"United We Are Stronger" sings the school choir of the TSS with their music teacher Qamar Badwan. For the 50th anniversary of EMS, they recorded their own version of the EMS jubilee song "Together We Are Free" - a praise of intercultural and interreligious community.
Jordan has always been seen as a haven of peace in a politically-unstable region. The Jordanian royal family has adopted a policy of equality, while peace between Christians and Muslims is also a genuine concern of the monarchy. Despite this, economic hardship, high unemployment and oppressive government debts still prevail. The biggest challenges facing the country are the extreme water shortage and an inefficient education system.
From kindergarten to apprenticeship
Against this background, the Theodor Schneller School (TSS) has been operating in the capital Amman since 1959. Roughly 250 children and youngsters – boys and girls, Christians and Muslims – attend kindergarten, school and boarding school here, or do their training at apprentice workshops. As well as established training courses in automobile mechanics, joinery and metalwork, the school has recently added extra courses in hotel and guest hospitality, hairdressing and automobile electrics.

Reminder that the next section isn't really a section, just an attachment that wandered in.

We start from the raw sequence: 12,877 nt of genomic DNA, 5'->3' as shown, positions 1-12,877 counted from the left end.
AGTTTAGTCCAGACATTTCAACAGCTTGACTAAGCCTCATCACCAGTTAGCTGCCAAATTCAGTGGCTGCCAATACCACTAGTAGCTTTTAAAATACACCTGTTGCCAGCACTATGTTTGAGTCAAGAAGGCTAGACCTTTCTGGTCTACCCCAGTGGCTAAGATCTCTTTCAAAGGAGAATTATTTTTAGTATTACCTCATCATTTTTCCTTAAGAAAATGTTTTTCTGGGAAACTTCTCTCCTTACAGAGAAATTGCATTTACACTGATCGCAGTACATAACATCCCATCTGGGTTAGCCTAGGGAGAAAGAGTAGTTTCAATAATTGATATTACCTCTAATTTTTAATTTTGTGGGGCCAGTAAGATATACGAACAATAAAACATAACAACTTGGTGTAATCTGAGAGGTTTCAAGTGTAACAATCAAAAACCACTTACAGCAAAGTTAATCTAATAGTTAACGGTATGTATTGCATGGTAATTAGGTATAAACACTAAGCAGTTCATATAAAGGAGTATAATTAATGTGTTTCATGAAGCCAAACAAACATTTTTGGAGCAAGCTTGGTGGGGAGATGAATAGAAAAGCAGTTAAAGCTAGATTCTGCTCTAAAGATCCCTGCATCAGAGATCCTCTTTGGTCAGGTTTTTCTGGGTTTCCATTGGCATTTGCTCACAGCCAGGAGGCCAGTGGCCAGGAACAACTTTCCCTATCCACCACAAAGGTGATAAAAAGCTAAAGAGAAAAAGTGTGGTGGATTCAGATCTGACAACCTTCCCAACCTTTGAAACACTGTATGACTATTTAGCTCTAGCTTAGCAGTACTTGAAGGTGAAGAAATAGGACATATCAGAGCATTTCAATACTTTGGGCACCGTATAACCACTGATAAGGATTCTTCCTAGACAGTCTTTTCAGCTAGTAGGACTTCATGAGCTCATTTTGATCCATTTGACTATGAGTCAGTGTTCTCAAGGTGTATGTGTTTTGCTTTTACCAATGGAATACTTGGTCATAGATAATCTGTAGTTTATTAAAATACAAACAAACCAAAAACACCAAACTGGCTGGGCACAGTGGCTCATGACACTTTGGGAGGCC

Short-term, one-year courses are also available for young people with learning difficulties. All the training courses are state-approved.
9.5 million inhabitants, of which 2% are Christians
Learning with all the senses
The concept of holistic education applies in the school: the school team staunchly believes that external conditions – such as a healthy and balanced diet – can have a positive effect on the development of children and their academic success. A lot of the vegetables used in the school kitchen are grown organically on the school premises. A music room was built for musical education. However, particular attention is paid to children and young people with learning difficulties, who are offered remedial teaching.
And yet TSS is faced with new, sometimes existence-threatening challenges on a virtually daily basis. As a result of the economic effects of the current crises, it has become increasingly difficult to pay the teachers’ wages. Only with donations from Germany and Switzerland has it been possible to stave off the worst possible fate. The dilapidated water supply and sewage system on the huge school site has also needed renovating – a process that is still ongoing to this day.
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